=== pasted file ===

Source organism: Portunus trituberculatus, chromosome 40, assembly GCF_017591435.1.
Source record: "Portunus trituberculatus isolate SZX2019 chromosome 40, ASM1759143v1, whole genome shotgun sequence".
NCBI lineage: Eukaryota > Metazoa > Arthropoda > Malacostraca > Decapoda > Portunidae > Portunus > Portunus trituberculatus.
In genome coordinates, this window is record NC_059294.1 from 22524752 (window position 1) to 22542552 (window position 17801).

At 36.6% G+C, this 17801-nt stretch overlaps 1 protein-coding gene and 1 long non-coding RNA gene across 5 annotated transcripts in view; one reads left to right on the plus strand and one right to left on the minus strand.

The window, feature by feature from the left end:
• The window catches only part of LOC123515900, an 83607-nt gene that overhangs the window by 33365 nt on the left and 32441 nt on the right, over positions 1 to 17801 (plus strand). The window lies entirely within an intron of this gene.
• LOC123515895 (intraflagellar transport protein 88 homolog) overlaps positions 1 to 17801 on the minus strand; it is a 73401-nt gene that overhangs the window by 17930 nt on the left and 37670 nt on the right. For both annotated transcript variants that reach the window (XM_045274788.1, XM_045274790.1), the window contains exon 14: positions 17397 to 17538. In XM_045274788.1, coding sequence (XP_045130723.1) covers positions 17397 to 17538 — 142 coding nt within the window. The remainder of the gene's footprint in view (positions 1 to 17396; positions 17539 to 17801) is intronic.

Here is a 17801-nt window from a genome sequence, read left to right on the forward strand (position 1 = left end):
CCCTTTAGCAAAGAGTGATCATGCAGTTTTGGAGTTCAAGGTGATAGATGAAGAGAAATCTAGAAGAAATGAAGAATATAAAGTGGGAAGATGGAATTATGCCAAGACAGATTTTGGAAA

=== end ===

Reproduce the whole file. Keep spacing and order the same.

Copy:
Source organism: Portunus trituberculatus, chromosome 40, assembly GCF_017591435.1.
Source record: "Portunus trituberculatus isolate SZX2019 chromosome 40, ASM1759143v1, whole genome shotgun sequence".
NCBI lineage: Eukaryota > Metazoa > Arthropoda > Malacostraca > Decapoda > Portunidae > Portunus > Portunus trituberculatus.
In genome coordinates, this window is record NC_059294.1 from 22524752 (window position 1) to 22542552 (window position 17801).

At 36.6% G+C, this 17801-nt stretch overlaps 1 protein-coding gene and 1 long non-coding RNA gene across 5 annotated transcripts in view; one reads left to right on the plus strand and one right to left on the minus strand.

The window, feature by feature from the left end:
• The window catches only part of LOC123515900, an 83607-nt gene that overhangs the window by 33365 nt on the left and 32441 nt on the right, over positions 1 to 17801 (plus strand). The window lies entirely within an intron of this gene.
• LOC123515895 (intraflagellar transport protein 88 homolog) overlaps positions 1 to 17801 on the minus strand; it is a 73401-nt gene that overhangs the window by 17930 nt on the left and 37670 nt on the right. For both annotated transcript variants that reach the window (XM_045274788.1, XM_045274790.1), the window contains exon 14: positions 17397 to 17538. In XM_045274788.1, coding sequence (XP_045130723.1) covers positions 17397 to 17538 — 142 coding nt within the window. The remainder of the gene's footprint in view (positions 1 to 17396; positions 17539 to 17801) is intronic.

Here is a 17801-nt window from a genome sequence, read left to right on the forward strand (position 1 = left end):
CCCTTTAGCAAAGAGTGATCATGCAGTTTTGGAGTTCAAGGTGATAGATGAAGAGAAATCTAGAAGAAATGAAGAATATAAAGTGGGAAGATGGAATTATGCCAAGACAGATTTTGGAAA